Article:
Via euobserver – “I get depressed here. I want to go to a good school to study,” said a bright, 12-year-old girl from Afghanistan, who’s been stuck for six months in the grim Moria refugee camp on the Greek island of Lesbos. “If we don’t study we won’t have a future and we won’t become successful.” Continue reading Children losing out on education in EU migration deal
Reporting from the kritnet conference Göttingen – Part 1
The HarekAct editorial board attended the 16th kritnet conference in Göttingen between 11-13th of May. It was a very good occasion to share and exchange knowledge, meet our friends, activists and colleagues again and discuss future projects and plans. We took part in the workshop titled “Post 2015 Border Regime – Re-Stabilization of the European Border Regime after the ‘Long Summer of Migration’”. We discussed the extension of borders into the cities following the example of Istanbul; the state of the border regime and public debate on migration in Turkey; and the impact and future of the EU-Turkey statement for both Greece and Turkey. Besides the individual inputs, we had a rich collective discussion with various perspectives, information and experiences brought by activists, researchers and professionals from Germany, Turkey, Greece and Kurdish region, and we are looking forward to keep building on the ideas we had as well as the connections we built there.
Although with a little bit of delay, now we would like to share our contributions to the workshop one by one. Enjoy the inputs presented by HarekAct editors in written and updated form in our blog. Keep posted!
With the so-called “summer of migration” three years behind us, and the European borders still sealed tight, it seems a good opportunity to remind ourselves of where these migrants are currently waiting, and what has happened since then. With this intention, I will here try to present an overview of the post-2015 migration context and the related management regime in Istanbul, Turkey.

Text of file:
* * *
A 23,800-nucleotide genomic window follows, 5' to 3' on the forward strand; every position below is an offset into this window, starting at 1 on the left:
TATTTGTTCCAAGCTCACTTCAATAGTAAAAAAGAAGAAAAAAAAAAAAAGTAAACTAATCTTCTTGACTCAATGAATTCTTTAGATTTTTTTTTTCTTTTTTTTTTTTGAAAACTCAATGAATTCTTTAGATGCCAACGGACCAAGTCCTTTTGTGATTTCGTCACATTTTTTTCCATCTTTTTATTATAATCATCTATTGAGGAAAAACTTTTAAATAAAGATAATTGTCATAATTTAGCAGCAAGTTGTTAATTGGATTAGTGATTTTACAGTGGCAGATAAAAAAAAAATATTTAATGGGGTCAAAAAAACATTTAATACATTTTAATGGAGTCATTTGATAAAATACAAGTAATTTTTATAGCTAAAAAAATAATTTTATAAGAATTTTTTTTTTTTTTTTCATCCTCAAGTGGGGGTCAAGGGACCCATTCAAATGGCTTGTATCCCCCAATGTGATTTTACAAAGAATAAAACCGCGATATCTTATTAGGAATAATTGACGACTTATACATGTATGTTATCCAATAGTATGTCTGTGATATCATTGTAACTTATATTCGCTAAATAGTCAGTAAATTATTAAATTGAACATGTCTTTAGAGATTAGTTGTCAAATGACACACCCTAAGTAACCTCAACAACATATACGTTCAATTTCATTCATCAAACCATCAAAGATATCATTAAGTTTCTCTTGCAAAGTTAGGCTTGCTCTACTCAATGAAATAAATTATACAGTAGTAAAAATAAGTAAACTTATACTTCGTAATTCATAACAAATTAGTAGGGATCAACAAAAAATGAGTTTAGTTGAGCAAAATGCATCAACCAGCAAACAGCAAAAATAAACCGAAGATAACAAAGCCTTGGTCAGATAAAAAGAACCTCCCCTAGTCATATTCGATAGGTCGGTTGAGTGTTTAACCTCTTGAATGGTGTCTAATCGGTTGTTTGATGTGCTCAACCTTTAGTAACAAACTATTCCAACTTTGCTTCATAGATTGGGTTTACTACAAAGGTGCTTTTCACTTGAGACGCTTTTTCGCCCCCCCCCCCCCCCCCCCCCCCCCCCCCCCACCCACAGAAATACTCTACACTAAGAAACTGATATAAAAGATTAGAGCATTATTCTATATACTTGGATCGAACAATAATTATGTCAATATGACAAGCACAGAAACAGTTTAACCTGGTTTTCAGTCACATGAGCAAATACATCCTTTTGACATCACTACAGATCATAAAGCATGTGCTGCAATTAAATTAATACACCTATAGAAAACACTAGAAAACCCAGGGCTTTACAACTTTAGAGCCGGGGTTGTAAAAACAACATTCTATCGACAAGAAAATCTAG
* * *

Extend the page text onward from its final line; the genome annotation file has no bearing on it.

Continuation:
To set the time frame, it should firstly be highlighted that Turkey’s “open border” policy on the Syrian border was effectively ended by March 2015, and was replaced with the militarization of border security through the erecting of border walls.
Border wall at the Turkey-Syria border. Photo by: sabah.com.
Via Turkish Minute (from 29th June) – Officials from the Esenyurt Municipality in İstanbul on Friday removed signs in Arabic from district shops, in a neighborhood densely populated by Syrian refugees, in line with a recently adopted Turkish Standards Institute (TSE) rule that says the Turkish language should be a priority in signs.
The TSE announced in March that if shopkeepers want to use foreign languages, the type size of those words should be a quarter of the size of Turkish type.
Via Relief Web – Turkey hosts the largest number of Syrian refugees, almost half of whom are women and girls.
This rapid review looks at available evidence on how Syrian refugee women, girls, and people with disabilities have been affected by the response to the refugee crisis by a variety of actors, including the host government, international actors, and host communities. Refugees in Turkey face a number of challenges, with female refugees and refugees with disabilities facing additional gender and disability specific barriers. Poverty is a major issue for refugees, with nearly 67% living below the poverty line.